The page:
Student electric car builders compete at Frontier Park
There were no Tesla electric cars racing around Frontier Park on Thursday, but perhaps a future electric car designer was behind the wheel at the annual Kansas ElectroRally stop in Hays.
High school teams from all across the state competed at the rally. Participants designed, built and raced electric cars.
“The objective of the race is to see how many laps you can run in an hour’s time without changing batteries,” said Brian Dreiling of Midwest Energy, one of the rally sponsors. “We’re always promoting programs. This is one of the things that ties electric utilities and the schools together.”
The cars can reach speeds of excess of 30 miles per hour and travel 25 miles in a one-hour period, according to the rally’s website, which noted that the organization hosts competitions in which teams build lightweight and efficient electric vehicles.
Eight high schools participated Thursday, including Hays High, racing in the standard class. In addition, some experimental cars had solar panels and Fort Hays State University entered two teams in the open division.
Scott City entered seven cars with mixed success. Some fared well, but sophomore Cody Vance’s vehicle had to make a pit stop with a flat tire.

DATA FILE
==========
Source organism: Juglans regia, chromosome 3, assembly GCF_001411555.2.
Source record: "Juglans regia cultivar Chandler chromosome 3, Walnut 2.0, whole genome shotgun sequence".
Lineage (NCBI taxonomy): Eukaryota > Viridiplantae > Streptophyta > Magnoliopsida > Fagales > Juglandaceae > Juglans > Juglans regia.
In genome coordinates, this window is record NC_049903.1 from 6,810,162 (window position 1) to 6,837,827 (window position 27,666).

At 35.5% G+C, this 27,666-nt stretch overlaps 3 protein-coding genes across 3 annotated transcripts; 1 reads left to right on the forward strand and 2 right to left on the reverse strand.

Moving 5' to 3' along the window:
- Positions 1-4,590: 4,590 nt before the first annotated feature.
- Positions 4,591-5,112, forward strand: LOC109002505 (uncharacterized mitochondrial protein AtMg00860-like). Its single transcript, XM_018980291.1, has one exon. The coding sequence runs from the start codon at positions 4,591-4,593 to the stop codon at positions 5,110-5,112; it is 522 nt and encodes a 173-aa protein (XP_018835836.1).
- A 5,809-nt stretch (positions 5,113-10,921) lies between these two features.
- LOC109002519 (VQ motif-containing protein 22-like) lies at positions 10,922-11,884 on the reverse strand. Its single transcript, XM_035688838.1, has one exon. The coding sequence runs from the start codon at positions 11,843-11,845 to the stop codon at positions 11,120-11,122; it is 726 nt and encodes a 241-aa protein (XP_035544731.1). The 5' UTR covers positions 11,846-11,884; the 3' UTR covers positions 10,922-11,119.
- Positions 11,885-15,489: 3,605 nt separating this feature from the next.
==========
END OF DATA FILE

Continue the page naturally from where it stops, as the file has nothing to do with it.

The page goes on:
“I blew a tire and had to come into the pits to have that changed,” Vance said. “When I got back out my batteries were too low to keep going. Had to call it a day. Very frustrating.”
Allen Thornburg has been the Scott City team’s head coach for the last five years. The electric car project started as an after-hours program but is now in the school’s curriculum. This year, Thornburg has 15 students and four teams, with seven cars entered Thursday.
“My thing, we spend a lot of time if the kids want to spend a lot of time,” Thornburg said. “If they have the interest, we’ll spend time after school.”
Junior Gui Griffith is in his third year with the Scott City team.
“It’s fun,” he said. “It’s an engineering project and I’m big into the STEM program.”
Griffith said having a good car is important, but the driver has to be smart, too.
“If you have decent equipment it comes down to who is the better driver,” Griffith said.
Strategy is important, Thornburg said.
“They can’t drive it like a go-cart,” he said.